Airbnb extends COVID-19 party ban until summer – NBC New York
While Mayor Bill de Blasio has exuberantly declared 2021 to be “New York City’s summer” as the five boroughs progress through their post-pandemic recovery, some favorite elements of the hottest season of the year will not come back for this one.
Airbnb announced Thursday that it will extend its ban on partying at least until the end of this summer as the United States seeks to further reduce COVID rates through vaccination.
The home-sharing platform first showcased its global party set in August 2020. At the time, the company said the ban would remain in place “indefinitely until further notice.” Airbnb says its hosts have backed the policy and most of them are already banning parties at their homes. The ban will continue.
“At the time of the August 2020 policy change, COVID-19 cases were on the rise and vaccines were not yet approved. As we said then and still believe today, this indefinite ban was in the best interest of public health, ”Airbnb said in a statement Thursday.
The public health element is not the only continuing driver, says Airbnb – it wants to be “very good community players all over the world.” The hosts wanted clarity for the upcoming season and Thursday’s announcement gives them that, Airbnb says.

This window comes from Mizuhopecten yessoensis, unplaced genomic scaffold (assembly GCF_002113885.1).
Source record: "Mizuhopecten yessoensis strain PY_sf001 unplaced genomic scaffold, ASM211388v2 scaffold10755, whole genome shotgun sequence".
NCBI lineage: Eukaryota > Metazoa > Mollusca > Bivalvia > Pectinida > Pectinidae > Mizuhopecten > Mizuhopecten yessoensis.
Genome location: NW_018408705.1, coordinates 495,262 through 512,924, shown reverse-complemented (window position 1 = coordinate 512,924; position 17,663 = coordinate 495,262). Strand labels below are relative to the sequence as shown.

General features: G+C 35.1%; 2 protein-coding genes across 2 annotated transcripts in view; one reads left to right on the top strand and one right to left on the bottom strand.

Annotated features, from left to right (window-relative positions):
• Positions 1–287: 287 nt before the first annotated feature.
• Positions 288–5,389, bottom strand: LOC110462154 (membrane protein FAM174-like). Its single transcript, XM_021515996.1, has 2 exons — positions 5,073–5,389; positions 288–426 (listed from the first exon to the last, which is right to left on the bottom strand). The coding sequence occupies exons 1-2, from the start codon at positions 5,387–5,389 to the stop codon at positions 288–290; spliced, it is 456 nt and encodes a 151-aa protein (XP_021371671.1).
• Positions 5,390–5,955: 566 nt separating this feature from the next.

The company has pledged to provide another update on its party ban at the end of the summer.
Pam Knudsen, Short-Term Rental Expert, Director of Compliance at Avalara MyLodgeTax, explains what Airbnb tenants need to be aware of as the country slowly emerges from the pandemic, including new and improved cleaning protocols.
Additional measures implemented with the initial ban, such as removing the “event friendly” search filter and all house rules “parties and events allowed” in the announcements will also remain inaccessible at least until the end of this summer.
Customers without a history of positive Airbnb reviews will also be barred from making overnight reservations to entire homes in the United States during the July 4th weekend.
Airbnb is urging neighbors to use its neighborhood hotline to report disruptive parties directly. Like many businesses, she has struggled during the pandemic but is hoping for an imminent recovery as more people begin to travel again.
Earlier this month, Airbnb reported that its first-quarter loss more than tripled to $ 1.17 billion as travel remained depressed and the company weighed down with past borrowing costs. That said, revenue topped the same time frame in 2019, and Airbnb recorded billions of new bookings as the rollout of COVID-19 vaccines raised hopes of a travel boom.
The home-sharing company said in a letter to shareholders that travel is starting to come back, “and we expect travel to rebound unlike anything we’ve seen before.”